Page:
Outclassed in all departments of the game by South Africa, India lose the first ODI by 141 runs at the Wanderers on Thursday.
Chasing a mammoth 359 to win, India was bowled out for 217 with nine overs to spare.
India were at one time precariously placed at 109 for five after 23 overs with Shikhar Dhawan (12), Rohit Sharma (18), Virat Kohli (31), Yuvraj Singh (0) and Suresh Raina (14) back in the pavilion. The chase was difficult from the start on a strip that had both pace and bounce.
Once Dhoni departed for a well-made 65, it was all over for India. The skipper's fighting knock came off 71 balls and included 8 boundaries and one straight six off McLaren.
For South Africa, Ryan McLaren struck twin blows removing both Kohli and an out-of-form Yuvraj in a space of three deliveries while Morne Morkel removed Dhawan.
Earlier, Quinton de Kock, 12 days short of his 21st birthday, hit a thrilling century to lead a South African run feast in the first one-day international against India at the Wanderers Stadium on Thursday.
The left-handed De Kock hit 135 off 121 balls in a South African total of 358 for four after the hosts were sent in to bat. It was the South African wicketkeeper's second century in his 14th one-day international and he combined power with finesse as he hit 18 fours and three sixes.
De Kock and Hashim Amla (65) shared a first wicket partnership of 152 which laid the foundation for some brutal hitting by De Kock, captain AB de Villiers and JP Duminy in the closing overs.
De Villiers slammed 77 off 47 balls with six fours and four sixes. He and De Kock added 75 off 55 balls for the third wicket but that was made to look pedestrian as De Villiers and Duminy thrashed 105 off 46 deliveries for the fourth wicket before De Villiers was bowled, going for another big shot, in the final over.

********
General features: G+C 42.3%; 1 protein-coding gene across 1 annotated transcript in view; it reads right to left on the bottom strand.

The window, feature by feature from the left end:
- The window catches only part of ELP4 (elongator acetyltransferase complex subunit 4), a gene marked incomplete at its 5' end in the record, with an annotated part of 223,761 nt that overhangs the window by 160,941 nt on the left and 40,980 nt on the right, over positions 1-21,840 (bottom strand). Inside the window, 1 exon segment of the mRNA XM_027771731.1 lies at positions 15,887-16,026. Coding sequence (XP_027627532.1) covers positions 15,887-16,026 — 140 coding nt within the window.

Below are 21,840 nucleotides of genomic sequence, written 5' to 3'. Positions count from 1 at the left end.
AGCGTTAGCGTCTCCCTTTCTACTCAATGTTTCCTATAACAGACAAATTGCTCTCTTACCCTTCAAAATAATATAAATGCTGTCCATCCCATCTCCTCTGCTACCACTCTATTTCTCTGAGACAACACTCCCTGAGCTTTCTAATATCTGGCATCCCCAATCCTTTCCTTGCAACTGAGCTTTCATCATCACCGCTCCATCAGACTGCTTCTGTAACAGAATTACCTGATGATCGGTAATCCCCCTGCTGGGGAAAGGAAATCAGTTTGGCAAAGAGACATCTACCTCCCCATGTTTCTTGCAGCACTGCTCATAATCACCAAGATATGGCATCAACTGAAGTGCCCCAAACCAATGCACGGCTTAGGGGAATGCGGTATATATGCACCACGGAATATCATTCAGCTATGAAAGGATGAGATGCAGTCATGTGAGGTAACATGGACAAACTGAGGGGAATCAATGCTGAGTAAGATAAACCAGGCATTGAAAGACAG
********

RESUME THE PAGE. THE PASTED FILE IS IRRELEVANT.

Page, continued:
The Proteas launched a furious assault on the Indian attack as 135 runs were scored of the last 10 overs of the innings.
Duminy was unbeaten on 59, made off 29 balls with two fours and five sixes.
With both openers well set, South Africa opted to take the batting power play early, in the 30th over. But Amla fell to the third ball of the field restrictions, chopping a ball from Mohammed Shami into his stumps. Jacques Kallis also fell to Shami in the power play after making 10 but there were few moments of cheer for India after that.
The Indians lost control from the start of the final 10 overs as Ravindra Jadeja (0/58 in 8 overs) leaked 17 runs.
The inexperience of new ball bowlers Mohit Sharma (0/82 in 10 overs) and Bhuvneshwar Kumar (0/68 in 9 overs) was evident as the South African batsmen played them with consummate ease.
Shami was the most successful Indian bowler, taking three for 68.
Indian skipper Mahendra Singh Dhoni's decision to bowl first didn't work as per plan as two young swing bowlers struggled to adapt to the nippy, windy conditions and find the right line or length, as Amla and de Kock sped away from the blocks.
There was a flurry of boundaries from their bats as the duo hit seven fours and one six in the first nine overs. That one six was hit by Amla off Bhuvneshwar Kumar, a huge hit into the electronic score-board and at the end of the ninth over, the two batsmen had put on 53 runs at an encouraging run-rate of 5.88.
Kumar particularly was struggling with his control, conceding 29 runs in his first five overs. Mohit bowled his first six overs for 28 runs, and he was unlucky not to account for both batsmen. In the seventh over of the innings, de Kock sliced him straight down to third man when Shami was adjudged to have grounded the ball. The very next ball, a top-edge from Amla did not carry to Rohit Sharma at cover.
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